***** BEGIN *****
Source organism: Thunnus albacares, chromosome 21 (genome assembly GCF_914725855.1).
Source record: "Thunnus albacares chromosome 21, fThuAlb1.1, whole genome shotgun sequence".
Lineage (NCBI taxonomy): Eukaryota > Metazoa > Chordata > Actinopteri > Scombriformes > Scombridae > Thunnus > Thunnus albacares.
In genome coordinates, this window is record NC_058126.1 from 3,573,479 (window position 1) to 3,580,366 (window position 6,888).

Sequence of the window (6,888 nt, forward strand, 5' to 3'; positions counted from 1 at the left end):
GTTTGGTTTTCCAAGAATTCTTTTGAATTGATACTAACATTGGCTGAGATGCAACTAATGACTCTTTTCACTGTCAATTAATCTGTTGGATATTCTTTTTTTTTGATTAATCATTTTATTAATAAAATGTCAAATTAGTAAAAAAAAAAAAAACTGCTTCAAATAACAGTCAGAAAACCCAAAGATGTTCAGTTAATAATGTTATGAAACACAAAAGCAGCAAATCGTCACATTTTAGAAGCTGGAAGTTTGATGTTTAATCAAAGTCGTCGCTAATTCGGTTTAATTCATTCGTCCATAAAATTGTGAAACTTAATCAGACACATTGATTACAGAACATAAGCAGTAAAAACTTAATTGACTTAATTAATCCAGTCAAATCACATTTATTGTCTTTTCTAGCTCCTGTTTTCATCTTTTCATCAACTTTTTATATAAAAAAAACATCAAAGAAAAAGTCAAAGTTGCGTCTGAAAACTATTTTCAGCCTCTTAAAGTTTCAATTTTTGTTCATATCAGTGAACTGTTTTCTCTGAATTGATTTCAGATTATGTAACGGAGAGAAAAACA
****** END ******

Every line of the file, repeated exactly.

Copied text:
Source organism: Thunnus albacares, chromosome 21 (genome assembly GCF_914725855.1).
Source record: "Thunnus albacares chromosome 21, fThuAlb1.1, whole genome shotgun sequence".
Lineage (NCBI taxonomy): Eukaryota > Metazoa > Chordata > Actinopteri > Scombriformes > Scombridae > Thunnus > Thunnus albacares.
In genome coordinates, this window is record NC_058126.1 from 3,573,479 (window position 1) to 3,580,366 (window position 6,888).

Sequence of the window (6,888 nt, forward strand, 5' to 3'; positions counted from 1 at the left end):
GTTTGGTTTTCCAAGAATTCTTTTGAATTGATACTAACATTGGCTGAGATGCAACTAATGACTCTTTTCACTGTCAATTAATCTGTTGGATATTCTTTTTTTTTGATTAATCATTTTATTAATAAAATGTCAAATTAGTAAAAAAAAAAAAAACTGCTTCAAATAACAGTCAGAAAACCCAAAGATGTTCAGTTAATAATGTTATGAAACACAAAAGCAGCAAATCGTCACATTTTAGAAGCTGGAAGTTTGATGTTTAATCAAAGTCGTCGCTAATTCGGTTTAATTCATTCGTCCATAAAATTGTGAAACTTAATCAGACACATTGATTACAGAACATAAGCAGTAAAAACTTAATTGACTTAATTAATCCAGTCAAATCACATTTATTGTCTTTTCTAGCTCCTGTTTTCATCTTTTCATCAACTTTTTATATAAAAAAAACATCAAAGAAAAAGTCAAAGTTGCGTCTGAAAACTATTTTCAGCCTCTTAAAGTTTCAATTTTTGTTCATATCAGTGAACTGTTTTCTCTGAATTGATTTCAGATTATGTAACGGAGAGAAAAACA